But so often, we get side-tracked from that core mission, from the life for which God has called us. And I suppose that it is some comfort that we are not alone. Today’s gospel reading starts with John, seemingly on behalf of all the Twelve, informing Jesus: “Teacher, we saw someone casting out demons in your name, and we tried to stop him, because he was not following us.” Notice, the problem that John and the others had with this unnamed healer was not that he was not following God, not that he was not following Jesus, but that “he was not following us”: as though we, not the kingdom of God, were the central concern. This unnamed man was apparently doing the work of God, doing the work of the kingdom, but he wasn’t doing it the way that the Twelve wanted him to.
But Jesus insisted that they let him alone. “Whoever is not against us is for us.” Whether he was a follower or not, he was doing the work of the kingdom, and that was all that mattered. God’s kingdom was being built up through him. Praise God that he was doing it, and let’s get on with doing it ourselves.
Recently, I was at Christ Church Cathedral in Cincinnati and gave a presentation to the bishop and the members of our diocesan Ecumenical and Inter-religious Relationships Council on the work that St. Mark’s is doing and has done for decades with other churches. That, in turn, is a subset of our work that includes non-church organizations as well.
For 76 years, this parish has been at work doing the work that Jesus describes in the gospel, changing the lives of individuals and of the community, building the kingdom of God. We have been feeding the hungry, caring for the children, serving the elderly, welcoming those suffering from various addictions, and comforting those who need our welcome, our love, and our support. When we have been most faithful to our calling, we have not aligned ourselves with those in today’s gospel reading who worried about other people who were doing the work of the kingdom but who were “not following us.” Instead, we have tried to keep our eyes focused on the big picture, on the ultimate big picture: on the kingdom of God. It doesn’t matter who does the work, and it certainly doesn’t matter who gets the credit. All that matters is that the work of God is being done, that the kingdom of God is being built in the world.
In the gospels according to Matthew (11:3) and Luke (7:19), John the Baptist sends messengers to Jesus to ask him, “Are you the one who is to come, or are we to wait for another?” In neither gospel does Jesus respond by sending John a report on how many disciples he now has or how many people are now following him or them. He replies only, “Go and tell John what you hear and see: the blind receive their sight, the lame walk, the lepers are cleansed, the deaf hear, the dead are raised, and the poor have good news brought to them.” His sole criterion is whether or not the kingdom of God is coming to life in the world.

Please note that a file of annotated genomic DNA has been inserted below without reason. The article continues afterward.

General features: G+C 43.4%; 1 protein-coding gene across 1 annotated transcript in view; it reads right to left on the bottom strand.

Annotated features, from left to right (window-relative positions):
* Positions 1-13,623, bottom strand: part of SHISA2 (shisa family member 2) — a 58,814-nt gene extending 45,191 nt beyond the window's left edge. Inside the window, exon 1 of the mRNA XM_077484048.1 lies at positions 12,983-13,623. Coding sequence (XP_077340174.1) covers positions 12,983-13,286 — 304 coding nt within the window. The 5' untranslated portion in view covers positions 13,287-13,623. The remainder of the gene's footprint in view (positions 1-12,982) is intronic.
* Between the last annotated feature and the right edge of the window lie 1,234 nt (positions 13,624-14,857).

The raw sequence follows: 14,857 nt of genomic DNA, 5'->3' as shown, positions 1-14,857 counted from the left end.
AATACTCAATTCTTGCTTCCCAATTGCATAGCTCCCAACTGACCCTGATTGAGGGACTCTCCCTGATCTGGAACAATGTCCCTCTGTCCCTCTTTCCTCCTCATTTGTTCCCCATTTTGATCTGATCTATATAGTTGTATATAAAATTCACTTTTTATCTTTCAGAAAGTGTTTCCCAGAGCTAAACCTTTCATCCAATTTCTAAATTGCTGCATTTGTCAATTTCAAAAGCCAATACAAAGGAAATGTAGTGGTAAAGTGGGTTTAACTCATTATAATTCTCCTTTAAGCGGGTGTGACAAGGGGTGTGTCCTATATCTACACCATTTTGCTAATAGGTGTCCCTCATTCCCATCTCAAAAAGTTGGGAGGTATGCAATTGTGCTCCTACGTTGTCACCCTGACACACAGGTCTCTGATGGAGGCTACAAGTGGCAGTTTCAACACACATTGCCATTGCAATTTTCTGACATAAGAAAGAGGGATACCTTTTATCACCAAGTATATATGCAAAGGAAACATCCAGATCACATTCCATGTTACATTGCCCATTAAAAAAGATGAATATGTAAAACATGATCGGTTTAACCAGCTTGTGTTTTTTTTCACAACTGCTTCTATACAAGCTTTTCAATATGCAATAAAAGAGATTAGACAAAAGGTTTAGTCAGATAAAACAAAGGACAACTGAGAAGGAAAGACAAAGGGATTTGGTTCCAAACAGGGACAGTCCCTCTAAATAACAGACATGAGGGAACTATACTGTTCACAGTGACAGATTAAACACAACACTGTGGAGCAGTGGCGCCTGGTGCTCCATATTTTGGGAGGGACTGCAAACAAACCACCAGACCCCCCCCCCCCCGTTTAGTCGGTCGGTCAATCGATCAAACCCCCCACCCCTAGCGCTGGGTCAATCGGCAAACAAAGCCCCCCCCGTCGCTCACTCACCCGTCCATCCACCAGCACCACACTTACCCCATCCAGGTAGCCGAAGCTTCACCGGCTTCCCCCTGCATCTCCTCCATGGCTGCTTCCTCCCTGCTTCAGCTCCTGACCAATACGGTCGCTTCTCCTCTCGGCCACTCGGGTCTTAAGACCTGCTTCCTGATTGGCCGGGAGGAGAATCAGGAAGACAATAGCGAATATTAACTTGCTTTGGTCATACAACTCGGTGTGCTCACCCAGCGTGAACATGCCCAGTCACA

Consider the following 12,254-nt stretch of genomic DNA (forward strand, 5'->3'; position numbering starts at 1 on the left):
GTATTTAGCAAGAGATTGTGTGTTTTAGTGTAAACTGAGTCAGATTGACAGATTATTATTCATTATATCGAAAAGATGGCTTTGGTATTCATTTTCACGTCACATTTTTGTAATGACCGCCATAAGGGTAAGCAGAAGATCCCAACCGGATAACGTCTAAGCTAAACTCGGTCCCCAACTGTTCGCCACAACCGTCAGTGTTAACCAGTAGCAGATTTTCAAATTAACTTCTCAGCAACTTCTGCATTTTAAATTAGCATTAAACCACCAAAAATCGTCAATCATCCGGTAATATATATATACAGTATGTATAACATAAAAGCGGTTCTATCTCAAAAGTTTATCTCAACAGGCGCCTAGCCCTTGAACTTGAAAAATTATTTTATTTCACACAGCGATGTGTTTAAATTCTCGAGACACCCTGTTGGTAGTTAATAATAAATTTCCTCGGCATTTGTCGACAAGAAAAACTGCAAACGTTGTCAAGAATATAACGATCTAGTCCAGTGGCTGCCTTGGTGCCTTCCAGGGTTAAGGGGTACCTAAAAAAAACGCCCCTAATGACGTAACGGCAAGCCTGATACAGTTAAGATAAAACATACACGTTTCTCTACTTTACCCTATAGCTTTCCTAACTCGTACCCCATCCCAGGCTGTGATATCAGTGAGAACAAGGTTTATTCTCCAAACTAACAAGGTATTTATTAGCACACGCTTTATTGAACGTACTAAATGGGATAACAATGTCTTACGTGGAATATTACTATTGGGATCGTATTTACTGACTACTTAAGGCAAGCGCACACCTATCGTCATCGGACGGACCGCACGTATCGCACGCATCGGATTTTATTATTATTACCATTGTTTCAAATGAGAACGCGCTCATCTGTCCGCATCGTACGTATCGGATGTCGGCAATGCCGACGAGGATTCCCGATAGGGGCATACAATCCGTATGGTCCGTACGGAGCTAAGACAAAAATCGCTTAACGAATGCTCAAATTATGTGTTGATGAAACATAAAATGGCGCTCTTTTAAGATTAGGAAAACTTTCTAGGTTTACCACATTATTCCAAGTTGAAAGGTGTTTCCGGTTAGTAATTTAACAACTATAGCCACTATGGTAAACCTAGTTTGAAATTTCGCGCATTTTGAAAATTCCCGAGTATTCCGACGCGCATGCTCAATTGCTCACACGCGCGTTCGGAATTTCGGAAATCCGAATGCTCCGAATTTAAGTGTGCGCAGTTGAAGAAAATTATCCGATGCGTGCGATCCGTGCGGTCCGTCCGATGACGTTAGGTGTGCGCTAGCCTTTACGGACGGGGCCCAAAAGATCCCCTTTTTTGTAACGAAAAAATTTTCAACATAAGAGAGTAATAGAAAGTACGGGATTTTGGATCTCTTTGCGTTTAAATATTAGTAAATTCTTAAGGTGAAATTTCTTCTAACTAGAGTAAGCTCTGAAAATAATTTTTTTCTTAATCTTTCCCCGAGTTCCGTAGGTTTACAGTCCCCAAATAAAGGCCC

I suggest that that needs to be our sole criterion as well. Certainly we would like our church to grow and do well, in many different ways, but not just so that we can have more people in church with us and working with us. Instead, we would like our church to grow and do well in order that we might more effectively do the work of the kingdom, the work that God has given us to do. And, more to the point, we need to continue to expand the breadth of those with whom we work in our greater-Dayton community – to include members of other churches, adherents of other religions, and non-religious organizations as well – to include all people of good-will, all those who, no matter what they believe or don’t believe, are willing to give of themselves to remake the world to resemble more closely the image of the kingdom of God that Jesus lays out before us.
In what is probably the best known prayer in the entire world, Jesus prays, and calls on us to pray, not that we gain more followers. That was the concern of John and the other eleven, but it wasn’t Jesus’ central concern, and it shouldn’t be our central concern either. Instead Jesus’ central concern, the purpose for which he lived his life and for which he gave his life, was that God’s kingdom might come and God’s will might be done. And we are the ones whom God has charged to go out and make it happen, working together with all those who are dedicated to remaking this community and this world reflect more closely the kingdom of God.